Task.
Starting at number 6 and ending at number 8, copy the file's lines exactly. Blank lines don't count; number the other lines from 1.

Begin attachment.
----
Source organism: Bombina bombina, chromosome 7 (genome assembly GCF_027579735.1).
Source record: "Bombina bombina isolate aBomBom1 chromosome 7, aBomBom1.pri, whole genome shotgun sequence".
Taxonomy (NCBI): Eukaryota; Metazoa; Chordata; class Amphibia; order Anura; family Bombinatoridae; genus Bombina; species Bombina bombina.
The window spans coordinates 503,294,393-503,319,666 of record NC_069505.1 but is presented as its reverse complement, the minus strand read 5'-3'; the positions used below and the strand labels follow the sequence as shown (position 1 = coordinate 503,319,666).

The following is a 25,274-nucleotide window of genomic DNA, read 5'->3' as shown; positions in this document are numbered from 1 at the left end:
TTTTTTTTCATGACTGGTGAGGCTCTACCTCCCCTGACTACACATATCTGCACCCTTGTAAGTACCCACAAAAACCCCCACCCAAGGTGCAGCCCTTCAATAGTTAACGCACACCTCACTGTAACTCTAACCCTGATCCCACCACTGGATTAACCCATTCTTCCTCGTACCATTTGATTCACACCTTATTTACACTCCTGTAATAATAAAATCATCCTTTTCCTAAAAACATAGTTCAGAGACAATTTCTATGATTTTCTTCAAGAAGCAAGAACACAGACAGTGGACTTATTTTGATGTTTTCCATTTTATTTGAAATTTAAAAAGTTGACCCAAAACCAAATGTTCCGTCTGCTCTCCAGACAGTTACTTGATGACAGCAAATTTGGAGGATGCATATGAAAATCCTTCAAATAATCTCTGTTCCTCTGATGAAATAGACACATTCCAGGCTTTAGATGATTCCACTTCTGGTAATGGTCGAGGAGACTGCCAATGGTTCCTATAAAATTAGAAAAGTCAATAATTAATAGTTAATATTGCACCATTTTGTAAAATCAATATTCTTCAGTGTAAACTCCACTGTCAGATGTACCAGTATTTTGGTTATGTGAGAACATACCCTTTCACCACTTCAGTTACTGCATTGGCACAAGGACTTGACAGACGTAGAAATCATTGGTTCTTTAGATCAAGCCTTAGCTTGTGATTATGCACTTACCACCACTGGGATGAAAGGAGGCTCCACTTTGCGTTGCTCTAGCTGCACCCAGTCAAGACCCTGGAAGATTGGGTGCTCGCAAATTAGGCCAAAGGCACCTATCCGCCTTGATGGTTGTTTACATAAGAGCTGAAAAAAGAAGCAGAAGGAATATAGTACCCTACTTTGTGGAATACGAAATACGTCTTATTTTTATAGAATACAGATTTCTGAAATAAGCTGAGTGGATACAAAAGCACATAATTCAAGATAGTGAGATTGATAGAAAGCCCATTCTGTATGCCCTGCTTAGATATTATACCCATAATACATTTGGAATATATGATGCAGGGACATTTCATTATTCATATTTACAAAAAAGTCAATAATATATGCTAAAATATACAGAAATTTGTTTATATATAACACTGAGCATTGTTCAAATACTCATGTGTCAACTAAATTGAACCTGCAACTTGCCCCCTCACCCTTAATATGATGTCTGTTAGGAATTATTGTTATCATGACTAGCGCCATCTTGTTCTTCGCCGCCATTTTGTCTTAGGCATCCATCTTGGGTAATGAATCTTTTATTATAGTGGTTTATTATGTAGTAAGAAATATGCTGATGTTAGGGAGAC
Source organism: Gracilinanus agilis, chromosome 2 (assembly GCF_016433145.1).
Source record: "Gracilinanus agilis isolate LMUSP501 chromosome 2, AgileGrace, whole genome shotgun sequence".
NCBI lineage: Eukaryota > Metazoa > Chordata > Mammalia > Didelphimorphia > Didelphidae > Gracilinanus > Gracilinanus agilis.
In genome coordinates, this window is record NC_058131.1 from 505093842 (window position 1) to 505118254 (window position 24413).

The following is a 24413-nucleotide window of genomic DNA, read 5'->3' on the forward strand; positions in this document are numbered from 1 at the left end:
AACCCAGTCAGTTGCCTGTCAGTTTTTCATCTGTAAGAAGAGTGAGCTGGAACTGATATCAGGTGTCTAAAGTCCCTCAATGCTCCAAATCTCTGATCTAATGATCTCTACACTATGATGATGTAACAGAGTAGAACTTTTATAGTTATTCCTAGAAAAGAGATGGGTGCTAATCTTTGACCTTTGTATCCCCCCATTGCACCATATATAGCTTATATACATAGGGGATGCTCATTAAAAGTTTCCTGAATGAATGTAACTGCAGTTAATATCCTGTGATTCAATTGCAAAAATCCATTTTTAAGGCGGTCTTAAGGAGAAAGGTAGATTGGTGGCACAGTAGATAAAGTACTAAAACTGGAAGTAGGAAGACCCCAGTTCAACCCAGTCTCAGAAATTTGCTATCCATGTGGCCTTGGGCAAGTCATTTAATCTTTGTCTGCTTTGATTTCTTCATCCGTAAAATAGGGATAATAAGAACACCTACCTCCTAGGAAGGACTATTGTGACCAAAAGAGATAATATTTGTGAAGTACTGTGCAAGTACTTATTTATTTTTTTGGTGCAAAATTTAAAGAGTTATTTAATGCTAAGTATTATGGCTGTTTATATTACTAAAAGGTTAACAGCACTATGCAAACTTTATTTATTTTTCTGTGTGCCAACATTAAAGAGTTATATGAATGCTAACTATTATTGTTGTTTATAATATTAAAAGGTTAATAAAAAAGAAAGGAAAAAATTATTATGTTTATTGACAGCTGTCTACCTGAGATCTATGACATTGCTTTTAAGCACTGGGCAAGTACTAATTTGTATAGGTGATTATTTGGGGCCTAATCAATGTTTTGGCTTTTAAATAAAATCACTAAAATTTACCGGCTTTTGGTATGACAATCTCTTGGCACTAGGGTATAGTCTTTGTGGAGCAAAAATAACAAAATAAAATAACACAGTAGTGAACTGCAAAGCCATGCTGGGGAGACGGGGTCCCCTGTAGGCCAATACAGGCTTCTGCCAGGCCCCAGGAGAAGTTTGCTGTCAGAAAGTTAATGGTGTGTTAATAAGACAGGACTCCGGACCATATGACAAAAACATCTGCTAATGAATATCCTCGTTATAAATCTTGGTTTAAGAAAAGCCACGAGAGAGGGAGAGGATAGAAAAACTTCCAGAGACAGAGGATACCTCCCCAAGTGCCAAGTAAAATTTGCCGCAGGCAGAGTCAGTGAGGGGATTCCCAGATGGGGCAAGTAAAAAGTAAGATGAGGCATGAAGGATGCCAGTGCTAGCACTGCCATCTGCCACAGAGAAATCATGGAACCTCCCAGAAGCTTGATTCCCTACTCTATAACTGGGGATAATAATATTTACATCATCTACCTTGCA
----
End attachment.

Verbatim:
TTTTTTTTCATGACTGGTGAGGCTCTACCTCCCCTGACTACACATATCTGCACCCTTGTAAGTACCCACAAAAACCCCCACCCAAGGTGCAGCCCTTCAATAGTTAACGCACACCTCACTGTAACTCTAACCCTGATCCCACCACTGGATTAACCCATTCTTCCTCGTACCATTTGATTCACACCTTATTTACACTCCTGTAATAATAAAATCATCCTTTTCCTAAAAACATAGTTCAGAGACAATTTCTATGATTTTCTTCAAGAAGCAAGAACACAGACAGTGGACTTATTTTGATGTTTTCCATTTTATTTGAAATTTAAAAAGTTGACCCAAAACCAAATGTTCCGTCTGCTCTCCAGACAGTTACTTGATGACAGCAAATTTGGAGGATGCATATGAAAATCCTTCAAATAATCTCTGTTCCTCTGATGAAATAGACACATTCCAGGCTTTAGATGATTCCACTTCTGGTAATGGTCGAGGAGACTGCCAATGGTTCCTATAAAATTAGAAAAGTCAATAATTAATAGTTAATATTGCACCATTTTGTAAAATCAATATTCTTCAGTGTAAACTCCACTGTCAGATGTACCAGTATTTTGGTTATGTGAGAACATACCCTTTCACCACTTCAGTTACTGCATTGGCACAAGGACTTGACAGACGTAGAAATCATTGGTTCTTTAGATCAAGCCTTAGCTTGTGATTATGCACTTACCACCACTGGGATGAAAGGAGGCTCCACTTTGCGTTGCTCTAGCTGCACCCAGTCAAGACCCTGGAAGATTGGGTGCTCGCAAATTAGGCCAAAGGCACCTATCCGCCTTGATGGTTGTTTACATAAGAGCTGAAAAAAGAAGCAGAAGGAATATAGTACCCTACTTTGTGGAATACGAAATACGTCTTATTTTTATAGAATACAGATTTCTGAAATAAGCTGAGTGGATACAAAAGCACATAATTCAAGATAGTGAGATTGATAGAAAGCCCATTCTGTATGCCCTGCTTAGATATTATACCCATAATACATTTGGAATATATGATGCAGGGACATTTCATTATTCATATTTACAAAAAAGTCAATAATATATGCTAAAATATACAGAAATTTGTTTATATATAACACTGAGCATTGTTCAAATACTCATGTGTCAACTAAATTGAACCTGCAACTTGCCCCCTCACCCTTAATATGATGTCTGTTAGGAATTATTGTTATCATGACTAGCGCCATCTTGTTCTTCGCCGCCATTTTGTCTTAGGCATCCATCTTGGGTAATGAATCTTTTATTATAGTGGTTTATTATGTAGTAAGAAATATGCTGATGTTAGGGAGAC
Source organism: Gracilinanus agilis, chromosome 2 (assembly GCF_016433145.1).
Source record: "Gracilinanus agilis isolate LMUSP501 chromosome 2, AgileGrace, whole genome shotgun sequence".